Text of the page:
Researchers Find Celebrities Lose Influence in Super Bowl Ads
If the companies that spend millions to advertise in the Super Bowl want viewers to like their ads, the ads should feature a cute kid instead of a pop star, say University of Wisconsin-Eau Claire marketing professors Dr. Chuck Tomkovick and Dr. Rama Yelkur, who have done multiple studies on Super Bowl advertising.
“In the past, including a celebrity in your ad was a no-brainer,” said Tomkovick. “For years the use of celebrities was among the top predictors of popular Super Bowl ads. But our most recent research shows that’s no longer true. Celebrities have lost their influence when it comes to popular Super Bowl ads.”
Including children has become a top predicator of Super Bowl ad likeability, as has the amount of information shared about a product, Yelkur said.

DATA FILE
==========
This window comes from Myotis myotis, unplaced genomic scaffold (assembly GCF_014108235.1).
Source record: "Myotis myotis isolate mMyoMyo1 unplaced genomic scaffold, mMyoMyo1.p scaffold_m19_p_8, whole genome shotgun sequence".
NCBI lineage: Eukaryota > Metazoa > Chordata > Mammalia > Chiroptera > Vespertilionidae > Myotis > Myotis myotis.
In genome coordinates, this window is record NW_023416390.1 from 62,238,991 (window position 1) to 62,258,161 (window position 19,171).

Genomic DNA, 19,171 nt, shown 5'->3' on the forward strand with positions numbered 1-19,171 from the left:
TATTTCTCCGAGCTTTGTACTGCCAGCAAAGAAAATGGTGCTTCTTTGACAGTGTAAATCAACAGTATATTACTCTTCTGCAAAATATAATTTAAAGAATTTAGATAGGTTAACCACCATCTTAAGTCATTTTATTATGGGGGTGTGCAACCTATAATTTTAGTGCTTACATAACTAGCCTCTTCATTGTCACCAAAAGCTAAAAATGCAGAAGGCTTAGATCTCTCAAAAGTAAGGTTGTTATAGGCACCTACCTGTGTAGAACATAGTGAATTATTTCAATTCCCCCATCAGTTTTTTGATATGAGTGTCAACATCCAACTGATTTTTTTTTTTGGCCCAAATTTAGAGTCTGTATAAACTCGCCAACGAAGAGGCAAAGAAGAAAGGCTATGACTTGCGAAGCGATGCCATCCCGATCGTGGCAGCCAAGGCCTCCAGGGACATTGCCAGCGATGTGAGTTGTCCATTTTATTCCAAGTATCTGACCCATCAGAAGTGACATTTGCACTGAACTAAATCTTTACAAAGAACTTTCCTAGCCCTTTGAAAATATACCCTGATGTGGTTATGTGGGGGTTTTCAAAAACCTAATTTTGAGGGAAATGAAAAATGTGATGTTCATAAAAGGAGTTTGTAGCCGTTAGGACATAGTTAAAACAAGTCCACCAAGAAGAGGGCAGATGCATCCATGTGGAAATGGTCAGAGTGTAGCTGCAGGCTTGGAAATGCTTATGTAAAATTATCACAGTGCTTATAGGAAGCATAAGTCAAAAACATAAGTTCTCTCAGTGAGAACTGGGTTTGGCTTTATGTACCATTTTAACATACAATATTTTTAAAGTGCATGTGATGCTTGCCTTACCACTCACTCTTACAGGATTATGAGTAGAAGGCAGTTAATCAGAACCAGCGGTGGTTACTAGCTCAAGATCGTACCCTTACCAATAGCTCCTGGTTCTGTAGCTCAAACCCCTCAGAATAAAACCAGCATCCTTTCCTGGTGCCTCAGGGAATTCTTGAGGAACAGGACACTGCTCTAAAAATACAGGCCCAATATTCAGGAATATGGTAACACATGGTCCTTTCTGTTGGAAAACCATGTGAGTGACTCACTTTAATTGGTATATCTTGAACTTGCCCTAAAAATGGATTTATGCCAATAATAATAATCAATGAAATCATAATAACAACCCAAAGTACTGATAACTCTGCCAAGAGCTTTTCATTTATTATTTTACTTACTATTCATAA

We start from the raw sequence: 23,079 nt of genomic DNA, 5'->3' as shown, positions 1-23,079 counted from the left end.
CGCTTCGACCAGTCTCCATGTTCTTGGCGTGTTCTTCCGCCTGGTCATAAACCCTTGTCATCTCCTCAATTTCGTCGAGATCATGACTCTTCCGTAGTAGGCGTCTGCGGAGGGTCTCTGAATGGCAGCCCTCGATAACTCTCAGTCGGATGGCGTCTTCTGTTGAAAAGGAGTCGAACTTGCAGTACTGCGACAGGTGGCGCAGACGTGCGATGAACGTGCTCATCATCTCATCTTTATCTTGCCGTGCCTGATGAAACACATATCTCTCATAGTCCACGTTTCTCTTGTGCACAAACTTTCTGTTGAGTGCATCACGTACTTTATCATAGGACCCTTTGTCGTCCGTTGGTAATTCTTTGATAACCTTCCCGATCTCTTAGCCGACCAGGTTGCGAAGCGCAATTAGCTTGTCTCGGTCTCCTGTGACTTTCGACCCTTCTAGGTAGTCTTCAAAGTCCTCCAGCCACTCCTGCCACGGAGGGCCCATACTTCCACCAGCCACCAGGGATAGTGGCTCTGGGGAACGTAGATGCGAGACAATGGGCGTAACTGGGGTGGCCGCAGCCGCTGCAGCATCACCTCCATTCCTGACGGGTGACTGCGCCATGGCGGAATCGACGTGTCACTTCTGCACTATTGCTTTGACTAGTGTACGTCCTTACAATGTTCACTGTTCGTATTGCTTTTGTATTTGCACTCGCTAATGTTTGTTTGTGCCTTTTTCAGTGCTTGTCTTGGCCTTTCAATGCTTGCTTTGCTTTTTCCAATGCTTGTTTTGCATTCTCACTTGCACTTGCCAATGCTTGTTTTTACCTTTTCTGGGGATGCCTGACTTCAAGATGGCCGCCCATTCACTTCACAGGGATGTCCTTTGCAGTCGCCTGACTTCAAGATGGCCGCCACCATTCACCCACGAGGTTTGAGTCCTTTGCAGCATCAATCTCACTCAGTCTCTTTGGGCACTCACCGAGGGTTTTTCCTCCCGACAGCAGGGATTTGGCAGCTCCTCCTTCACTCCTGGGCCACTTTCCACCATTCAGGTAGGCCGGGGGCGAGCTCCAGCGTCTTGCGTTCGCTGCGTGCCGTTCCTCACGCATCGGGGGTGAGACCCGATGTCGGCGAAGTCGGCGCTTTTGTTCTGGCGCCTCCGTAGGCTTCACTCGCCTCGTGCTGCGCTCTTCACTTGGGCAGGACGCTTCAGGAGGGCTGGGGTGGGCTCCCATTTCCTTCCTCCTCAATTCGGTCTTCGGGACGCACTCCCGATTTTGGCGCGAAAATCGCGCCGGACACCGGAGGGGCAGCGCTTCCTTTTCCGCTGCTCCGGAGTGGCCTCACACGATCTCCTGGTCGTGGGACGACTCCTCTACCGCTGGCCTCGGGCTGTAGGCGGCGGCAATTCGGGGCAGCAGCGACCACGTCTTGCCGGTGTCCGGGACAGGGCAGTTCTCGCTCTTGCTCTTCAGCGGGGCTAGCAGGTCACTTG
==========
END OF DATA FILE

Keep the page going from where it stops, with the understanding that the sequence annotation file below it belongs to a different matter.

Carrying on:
“Humor, animals and product category have endured for 20 years as high predictors of popularity,” Tomkovick said, noting that categories like beverages and chips continue to be popular. “New to the list are children and limiting the amount of information shared about a product.”
Researchers studied data from 1996-2010 and found that the Super Bowl advertising firms outperformed the S&P’s 500 during the two-week timeframe in the vast majority of those years, Yelkur said.
For details, contact Dr. Chuck Tomkovick at 715-836-2529 or firstname.lastname@example.org, or Dr. Rama Yelkur at 715-836-4674 or email@example.com.
SOURCE University of Wisconsin-Eau Claire